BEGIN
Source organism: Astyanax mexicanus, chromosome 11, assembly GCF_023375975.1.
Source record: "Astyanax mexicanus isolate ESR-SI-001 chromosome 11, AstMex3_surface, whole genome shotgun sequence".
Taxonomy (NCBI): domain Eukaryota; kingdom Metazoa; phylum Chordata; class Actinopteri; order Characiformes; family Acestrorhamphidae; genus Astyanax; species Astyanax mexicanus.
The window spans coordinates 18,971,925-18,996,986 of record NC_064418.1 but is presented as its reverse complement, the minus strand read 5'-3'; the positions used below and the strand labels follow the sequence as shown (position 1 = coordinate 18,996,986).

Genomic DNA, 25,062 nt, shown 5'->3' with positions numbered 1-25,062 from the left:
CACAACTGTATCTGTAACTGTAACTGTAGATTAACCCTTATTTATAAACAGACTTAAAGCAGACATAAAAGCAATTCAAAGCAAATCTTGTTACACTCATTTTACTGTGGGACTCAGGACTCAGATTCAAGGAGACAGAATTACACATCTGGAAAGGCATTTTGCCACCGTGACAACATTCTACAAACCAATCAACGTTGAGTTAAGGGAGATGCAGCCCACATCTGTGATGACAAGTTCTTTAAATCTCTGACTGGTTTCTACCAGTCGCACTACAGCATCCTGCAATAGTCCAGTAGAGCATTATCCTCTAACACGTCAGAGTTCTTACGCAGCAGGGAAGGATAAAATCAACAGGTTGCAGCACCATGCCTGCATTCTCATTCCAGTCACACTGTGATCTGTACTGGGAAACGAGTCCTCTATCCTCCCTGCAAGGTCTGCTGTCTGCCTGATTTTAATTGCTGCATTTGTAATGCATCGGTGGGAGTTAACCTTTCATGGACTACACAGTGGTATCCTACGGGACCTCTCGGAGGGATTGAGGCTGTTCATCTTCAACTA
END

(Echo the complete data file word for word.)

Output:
Source organism: Astyanax mexicanus, chromosome 11, assembly GCF_023375975.1.
Source record: "Astyanax mexicanus isolate ESR-SI-001 chromosome 11, AstMex3_surface, whole genome shotgun sequence".
Taxonomy (NCBI): domain Eukaryota; kingdom Metazoa; phylum Chordata; class Actinopteri; order Characiformes; family Acestrorhamphidae; genus Astyanax; species Astyanax mexicanus.
The window spans coordinates 18,971,925-18,996,986 of record NC_064418.1 but is presented as its reverse complement, the minus strand read 5'-3'; the positions used below and the strand labels follow the sequence as shown (position 1 = coordinate 18,996,986).

Genomic DNA, 25,062 nt, shown 5'->3' with positions numbered 1-25,062 from the left:
CACAACTGTATCTGTAACTGTAACTGTAGATTAACCCTTATTTATAAACAGACTTAAAGCAGACATAAAAGCAATTCAAAGCAAATCTTGTTACACTCATTTTACTGTGGGACTCAGGACTCAGATTCAAGGAGACAGAATTACACATCTGGAAAGGCATTTTGCCACCGTGACAACATTCTACAAACCAATCAACGTTGAGTTAAGGGAGATGCAGCCCACATCTGTGATGACAAGTTCTTTAAATCTCTGACTGGTTTCTACCAGTCGCACTACAGCATCCTGCAATAGTCCAGTAGAGCATTATCCTCTAACACGTCAGAGTTCTTACGCAGCAGGGAAGGATAAAATCAACAGGTTGCAGCACCATGCCTGCATTCTCATTCCAGTCACACTGTGATCTGTACTGGGAAACGAGTCCTCTATCCTCCCTGCAAGGTCTGCTGTCTGCCTGATTTTAATTGCTGCATTTGTAATGCATCGGTGGGAGTTAACCTTTCATGGACTACACAGTGGTATCCTACGGGACCTCTCGGAGGGATTGAGGCTGTTCATCTTCAACTA